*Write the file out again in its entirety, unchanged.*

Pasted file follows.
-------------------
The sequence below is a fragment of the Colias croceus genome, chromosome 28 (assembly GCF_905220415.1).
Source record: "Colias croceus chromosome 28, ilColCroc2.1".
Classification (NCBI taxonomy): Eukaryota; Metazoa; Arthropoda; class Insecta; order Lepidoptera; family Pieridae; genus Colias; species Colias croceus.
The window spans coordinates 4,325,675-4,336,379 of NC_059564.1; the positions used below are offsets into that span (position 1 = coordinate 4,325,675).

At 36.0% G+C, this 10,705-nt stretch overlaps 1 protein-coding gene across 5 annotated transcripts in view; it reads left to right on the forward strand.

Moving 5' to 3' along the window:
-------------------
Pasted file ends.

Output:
The sequence below is a fragment of the Colias croceus genome, chromosome 28 (assembly GCF_905220415.1).
Source record: "Colias croceus chromosome 28, ilColCroc2.1".
Classification (NCBI taxonomy): Eukaryota; Metazoa; Arthropoda; class Insecta; order Lepidoptera; family Pieridae; genus Colias; species Colias croceus.
The window spans coordinates 4,325,675-4,336,379 of NC_059564.1; the positions used below are offsets into that span (position 1 = coordinate 4,325,675).

At 36.0% G+C, this 10,705-nt stretch overlaps 1 protein-coding gene across 5 annotated transcripts in view; it reads left to right on the forward strand.

Moving 5' to 3' along the window: